Build Your Bench Strength

Ray Blunt made the statement in 2000 that growing the next generation of leaders may be the “single most critical responsibility of senior…leaders today.” (p.4) Wright (2012) referred to the depth in numbers of leaders within an organization as “bench strength”, pulling a term from the sports world. Building “bench strength” requires a level of intentionality in purpose as well as devotion to a process. Wright also lined out a three-step process for developing bench strength that contains four steps: defining talent, assessing current bench strength, creating succession plans, and beginning development of successors.

Gray (2014) put together a similar process of five steps that coincide with Wright’s. Gray begins the process with identifying key roles within the organization followed by list desired competencies and personalities for each role. Gray then calls for an assessment of current staff members; followed by identification of the pool of potential talent. Gray’s process ends with actively developing the key people identified.

A vital area of consideration neither Wright nor Gray seem to consider is the continuity of key people with the desired culture of the organization. With any change of executive level leadership there is the high possibility of the culture being shifted, if not completely changed. “Leadership is an important component in building and maintaining organizational culture,” (Valentine, 2011, p. 125) and it is vital developed leadership understands and values the culture they could potentially lead. A degree of change is inevitable when a leadership change occurs, however when a culture is successful, the “continuity of that culture is a desirable goal.” (Valentine, 2011, p. 125)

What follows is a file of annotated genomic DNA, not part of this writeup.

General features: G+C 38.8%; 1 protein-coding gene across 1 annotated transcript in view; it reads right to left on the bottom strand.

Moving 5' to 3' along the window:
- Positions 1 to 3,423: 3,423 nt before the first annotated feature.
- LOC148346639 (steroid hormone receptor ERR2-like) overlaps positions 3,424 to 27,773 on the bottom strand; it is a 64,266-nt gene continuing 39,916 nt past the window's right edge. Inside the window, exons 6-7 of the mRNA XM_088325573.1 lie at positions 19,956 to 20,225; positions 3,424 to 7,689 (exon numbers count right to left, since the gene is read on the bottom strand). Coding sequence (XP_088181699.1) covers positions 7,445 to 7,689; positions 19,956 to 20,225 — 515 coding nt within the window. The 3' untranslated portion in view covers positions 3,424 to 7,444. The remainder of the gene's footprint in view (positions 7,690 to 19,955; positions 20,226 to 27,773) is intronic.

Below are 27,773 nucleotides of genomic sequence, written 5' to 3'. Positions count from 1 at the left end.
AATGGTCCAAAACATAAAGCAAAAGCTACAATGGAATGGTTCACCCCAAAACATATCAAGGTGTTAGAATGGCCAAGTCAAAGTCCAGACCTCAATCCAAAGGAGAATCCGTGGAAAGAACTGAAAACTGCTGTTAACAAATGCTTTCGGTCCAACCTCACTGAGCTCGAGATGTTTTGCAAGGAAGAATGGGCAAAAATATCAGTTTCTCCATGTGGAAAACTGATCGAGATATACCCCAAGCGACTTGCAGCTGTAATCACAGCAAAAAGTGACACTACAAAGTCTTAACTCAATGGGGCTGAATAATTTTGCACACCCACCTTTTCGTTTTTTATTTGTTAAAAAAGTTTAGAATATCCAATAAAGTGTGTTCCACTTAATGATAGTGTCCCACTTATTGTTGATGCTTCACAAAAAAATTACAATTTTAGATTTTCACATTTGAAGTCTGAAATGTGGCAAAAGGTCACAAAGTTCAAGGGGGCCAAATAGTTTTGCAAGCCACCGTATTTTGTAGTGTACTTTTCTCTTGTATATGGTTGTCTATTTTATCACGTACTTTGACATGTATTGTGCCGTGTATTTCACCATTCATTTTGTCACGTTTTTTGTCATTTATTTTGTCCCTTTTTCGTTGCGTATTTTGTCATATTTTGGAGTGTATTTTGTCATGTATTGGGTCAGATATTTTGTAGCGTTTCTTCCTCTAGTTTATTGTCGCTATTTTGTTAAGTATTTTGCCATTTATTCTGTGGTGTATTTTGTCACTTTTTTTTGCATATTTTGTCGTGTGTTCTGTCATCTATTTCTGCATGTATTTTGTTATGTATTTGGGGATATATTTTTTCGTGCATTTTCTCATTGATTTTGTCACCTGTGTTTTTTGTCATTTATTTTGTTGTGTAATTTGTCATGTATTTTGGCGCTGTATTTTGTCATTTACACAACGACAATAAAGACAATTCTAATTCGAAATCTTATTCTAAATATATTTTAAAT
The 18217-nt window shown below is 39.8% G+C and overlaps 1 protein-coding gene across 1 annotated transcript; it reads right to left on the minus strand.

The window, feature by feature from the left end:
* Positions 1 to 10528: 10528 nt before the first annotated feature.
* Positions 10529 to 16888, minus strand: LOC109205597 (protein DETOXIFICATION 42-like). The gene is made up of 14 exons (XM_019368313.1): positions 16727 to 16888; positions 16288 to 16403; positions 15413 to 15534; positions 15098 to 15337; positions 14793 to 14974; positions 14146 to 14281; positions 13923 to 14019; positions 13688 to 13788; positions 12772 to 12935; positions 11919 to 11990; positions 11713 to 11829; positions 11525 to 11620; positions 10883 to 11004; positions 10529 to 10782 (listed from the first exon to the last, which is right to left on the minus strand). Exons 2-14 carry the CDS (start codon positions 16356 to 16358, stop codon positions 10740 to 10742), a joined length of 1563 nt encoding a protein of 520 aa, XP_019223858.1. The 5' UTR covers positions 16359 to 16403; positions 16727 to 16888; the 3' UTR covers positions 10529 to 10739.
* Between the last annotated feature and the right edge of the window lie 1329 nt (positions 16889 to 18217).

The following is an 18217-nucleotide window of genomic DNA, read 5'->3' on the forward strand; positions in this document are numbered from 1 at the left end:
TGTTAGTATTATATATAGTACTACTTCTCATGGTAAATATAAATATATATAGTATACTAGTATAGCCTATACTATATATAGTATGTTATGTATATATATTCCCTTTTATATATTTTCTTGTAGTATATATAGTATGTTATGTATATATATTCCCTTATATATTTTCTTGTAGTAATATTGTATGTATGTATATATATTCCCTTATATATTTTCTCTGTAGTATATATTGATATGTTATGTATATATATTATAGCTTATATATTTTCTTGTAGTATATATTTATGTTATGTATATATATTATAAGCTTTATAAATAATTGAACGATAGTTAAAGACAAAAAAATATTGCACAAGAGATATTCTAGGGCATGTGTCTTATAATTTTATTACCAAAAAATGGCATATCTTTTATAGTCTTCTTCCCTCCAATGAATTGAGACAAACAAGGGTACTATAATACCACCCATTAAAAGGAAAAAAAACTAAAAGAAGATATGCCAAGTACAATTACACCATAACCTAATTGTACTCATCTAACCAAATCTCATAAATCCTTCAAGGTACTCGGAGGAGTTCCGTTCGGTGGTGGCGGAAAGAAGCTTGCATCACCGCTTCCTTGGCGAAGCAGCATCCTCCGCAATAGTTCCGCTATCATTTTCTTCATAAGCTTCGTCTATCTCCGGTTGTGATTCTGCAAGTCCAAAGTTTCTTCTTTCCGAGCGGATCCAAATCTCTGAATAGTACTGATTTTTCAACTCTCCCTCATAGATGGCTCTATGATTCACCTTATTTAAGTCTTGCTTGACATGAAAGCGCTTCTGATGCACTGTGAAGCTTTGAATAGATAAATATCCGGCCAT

An intentional and long term plan is necessary for succession planning and developing bench that will one day be called upon to be starters.

References

Blunt, R. (2000). Leaders growing leaders: Preparing the next generation of public service executives. PricewaterhouseCoopers Endowment for the Business of Government.

Gray, D. (2014). Succession Planning 101. Professional Safety, 59(3), 35–35.

Valentine, D. (2011). Maintaining Organization Culture Through Leadership Succession Planning. Culture & Religion Review Journal, 2011(2), 125–129.

Wright, C. (2012). When Leaders Retire: Ready the Bench Through Succession Planning. Electric Light & Power, 90(4), 9–9.


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